Setting up a blog with Squarespace was incredibly simple, and even though at first I was a little confused on how to use the dashboard and link up my domain, I quickly figured everything out thanks to the super helpful FAQ. Any questions I had were answered promptly and in plain English.

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This is probably my favorite thing about Squarespace. Any time I was having trouble with a feature, a quick search of their Help section cleared things right up for me.

Squarespace offers up different themes based on what your individual goals are. Whether you’re looking to start a blog, a wedding website, or a real estate website Squarespace offers free themes for whatever type of website you want to create.

Click to Create

This is the best way I can describe the Squarespace interface. It allows you to basically click through a series of prompts until it creates your perfect website.

It took me all of 5 minutes to set up my website on Squarespace.

Once you have it set up, you have to figure out how to configure it to your liking. This isn’t too hard, you’ll just have to look through the options.

Squarespace allows you to basically ‘drag and drop’ everything into place. It shows you what your website will look like in real time as you make changes to it.

DOMAINS

With Squarespace, you can either purchase a domain through Squarespace or use one that you already own. If you don’t already own a domain name and you choose to go with Squarespace, purchasing your domain through them is the easiest option.

If you already own a domain, or you want to purchase it elsewhere, you’ll have to connect your domain to Squarespace in your settings.

Pricing

Squarespace offers different plans for different needs.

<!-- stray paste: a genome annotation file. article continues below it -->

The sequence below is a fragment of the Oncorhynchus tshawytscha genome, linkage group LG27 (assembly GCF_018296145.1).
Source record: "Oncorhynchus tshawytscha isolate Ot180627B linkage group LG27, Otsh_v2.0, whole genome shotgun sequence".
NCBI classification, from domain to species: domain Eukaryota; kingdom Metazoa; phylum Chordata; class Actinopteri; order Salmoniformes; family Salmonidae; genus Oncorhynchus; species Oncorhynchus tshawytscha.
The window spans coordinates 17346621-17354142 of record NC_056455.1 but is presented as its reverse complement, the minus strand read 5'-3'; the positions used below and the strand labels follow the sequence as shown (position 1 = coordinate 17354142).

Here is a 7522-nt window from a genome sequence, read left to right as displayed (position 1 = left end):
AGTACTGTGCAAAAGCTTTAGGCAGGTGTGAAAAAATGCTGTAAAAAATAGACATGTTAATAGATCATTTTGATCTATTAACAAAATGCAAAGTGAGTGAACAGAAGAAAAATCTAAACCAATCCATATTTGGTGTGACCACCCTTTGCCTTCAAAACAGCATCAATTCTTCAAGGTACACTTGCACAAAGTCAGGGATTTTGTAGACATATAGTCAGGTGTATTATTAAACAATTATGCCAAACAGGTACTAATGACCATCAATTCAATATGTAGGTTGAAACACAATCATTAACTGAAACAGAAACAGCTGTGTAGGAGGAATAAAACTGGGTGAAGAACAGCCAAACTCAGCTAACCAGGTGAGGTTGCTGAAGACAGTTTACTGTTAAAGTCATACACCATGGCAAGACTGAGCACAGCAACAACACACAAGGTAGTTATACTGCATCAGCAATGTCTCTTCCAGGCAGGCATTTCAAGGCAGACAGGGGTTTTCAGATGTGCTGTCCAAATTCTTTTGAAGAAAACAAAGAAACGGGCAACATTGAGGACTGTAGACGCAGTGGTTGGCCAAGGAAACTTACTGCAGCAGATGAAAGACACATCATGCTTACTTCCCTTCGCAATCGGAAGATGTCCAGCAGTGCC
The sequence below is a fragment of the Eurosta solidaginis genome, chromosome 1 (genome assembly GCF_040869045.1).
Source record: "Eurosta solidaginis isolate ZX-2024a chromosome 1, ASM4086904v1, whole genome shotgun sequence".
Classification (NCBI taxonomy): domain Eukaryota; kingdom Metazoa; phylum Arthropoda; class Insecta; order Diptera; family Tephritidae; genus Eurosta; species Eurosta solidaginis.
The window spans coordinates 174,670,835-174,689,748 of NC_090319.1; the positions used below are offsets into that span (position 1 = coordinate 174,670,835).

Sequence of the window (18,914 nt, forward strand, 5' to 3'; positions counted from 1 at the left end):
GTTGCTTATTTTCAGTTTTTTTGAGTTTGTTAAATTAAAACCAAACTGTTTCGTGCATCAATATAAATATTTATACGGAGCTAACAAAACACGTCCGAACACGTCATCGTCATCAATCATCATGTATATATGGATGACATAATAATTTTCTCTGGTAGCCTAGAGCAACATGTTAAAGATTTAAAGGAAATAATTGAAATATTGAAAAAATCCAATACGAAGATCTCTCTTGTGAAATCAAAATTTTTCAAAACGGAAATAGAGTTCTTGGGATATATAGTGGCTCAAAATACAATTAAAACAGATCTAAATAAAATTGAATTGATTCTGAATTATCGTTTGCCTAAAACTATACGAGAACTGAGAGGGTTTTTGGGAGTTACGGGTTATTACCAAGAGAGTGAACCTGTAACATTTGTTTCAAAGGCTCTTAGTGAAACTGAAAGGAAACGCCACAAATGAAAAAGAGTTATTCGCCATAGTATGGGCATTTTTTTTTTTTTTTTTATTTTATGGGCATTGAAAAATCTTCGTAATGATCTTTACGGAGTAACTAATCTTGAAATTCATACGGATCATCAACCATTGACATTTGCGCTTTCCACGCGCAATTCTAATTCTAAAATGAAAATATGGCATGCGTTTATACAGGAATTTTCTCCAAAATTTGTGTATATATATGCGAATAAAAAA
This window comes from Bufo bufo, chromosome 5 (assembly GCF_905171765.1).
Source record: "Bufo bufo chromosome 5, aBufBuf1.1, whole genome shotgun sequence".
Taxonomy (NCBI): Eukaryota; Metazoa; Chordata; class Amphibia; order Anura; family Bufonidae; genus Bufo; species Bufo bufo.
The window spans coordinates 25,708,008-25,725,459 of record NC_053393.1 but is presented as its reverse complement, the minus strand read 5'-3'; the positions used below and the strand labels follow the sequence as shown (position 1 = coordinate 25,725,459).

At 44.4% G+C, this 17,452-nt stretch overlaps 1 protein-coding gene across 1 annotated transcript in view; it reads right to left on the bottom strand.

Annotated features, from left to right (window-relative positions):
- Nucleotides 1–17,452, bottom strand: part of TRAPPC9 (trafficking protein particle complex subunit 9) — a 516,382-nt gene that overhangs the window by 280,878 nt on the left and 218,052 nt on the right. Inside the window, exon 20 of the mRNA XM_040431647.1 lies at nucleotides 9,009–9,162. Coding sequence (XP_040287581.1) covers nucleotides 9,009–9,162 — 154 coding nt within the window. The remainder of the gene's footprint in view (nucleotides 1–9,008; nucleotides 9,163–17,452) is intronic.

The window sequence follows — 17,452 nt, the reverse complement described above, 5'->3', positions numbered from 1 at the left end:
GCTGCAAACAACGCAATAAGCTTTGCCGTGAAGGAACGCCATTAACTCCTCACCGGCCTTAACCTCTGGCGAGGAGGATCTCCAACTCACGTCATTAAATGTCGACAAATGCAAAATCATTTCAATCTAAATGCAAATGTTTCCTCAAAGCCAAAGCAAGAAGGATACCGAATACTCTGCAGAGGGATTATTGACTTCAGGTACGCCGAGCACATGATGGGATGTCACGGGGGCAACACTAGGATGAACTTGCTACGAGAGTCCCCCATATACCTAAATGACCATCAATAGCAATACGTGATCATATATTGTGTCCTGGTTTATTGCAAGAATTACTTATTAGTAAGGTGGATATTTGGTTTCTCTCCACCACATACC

For a website, which is what you want if you’re starting a blog, you can go with either the Personal plan or the Business plan. You can choose either monthly or yearly billing. The yearly will save you a little bit of money, but if you don’t have a lot of money to start with, the monthly plans are just $16/month for Personal or $26/month for Business.

Which plan you decide to subscribe to is totally up to you and depends on what you need to use your website for and how much you are willing to spend.

For someone new to blogging, it is a good choice. There is no software to download, nothing complicated about signing up and you can start your free trial with no credit card required.

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TL;DR:

If you are up to the challenge and you feel like you are comfortable enough with computers to install and use the WordPress software, I say go for it. I encourage it, actually. There is no downside to using self-hosted WordPress. Just don’t give up too easily if you can’t figure it out at first. Go slowly, take your time figuring it out and it will pay off in the end.

If you’re looking for a user friendly, all in one, click to create platform, go with Squarespace. You can set up your domain and website all in the same place, and use the FAQ and help resources to answer any questions you have while setting up and using your website.

Here’s the bottom line, whether you choose Squarespace, WordPress or any of the other slue of website hosts out there:

Pick a platform, learn how to use it and learn how to use it WELL. Fully immerse yourself in figuring out how to use all of the features that your chosen host has to offer. If you don’t, your website will not run at its full potential, and that is just sad for everyone.

Don’t think too hard or too much. Don’t over complicate it. Pick one and START BLOGGING. The rest will come later. While it is a pain in the ass to switch your website to a new host once you’ve set it up, if you do change your mind down the road, it’s not the end of the world.

Do what you feel comfortable with now, choose the host that makes the most sense for you and your blog now.

You will never know everything there is to know before you start. The best way to learn any new skill is to begin, and then to practice practice practice until you become great at it.

As always, thank you for reading. Please let me know how this article has helped you! If you have suggestions or anything to add, please let me know in the comments!

XO, M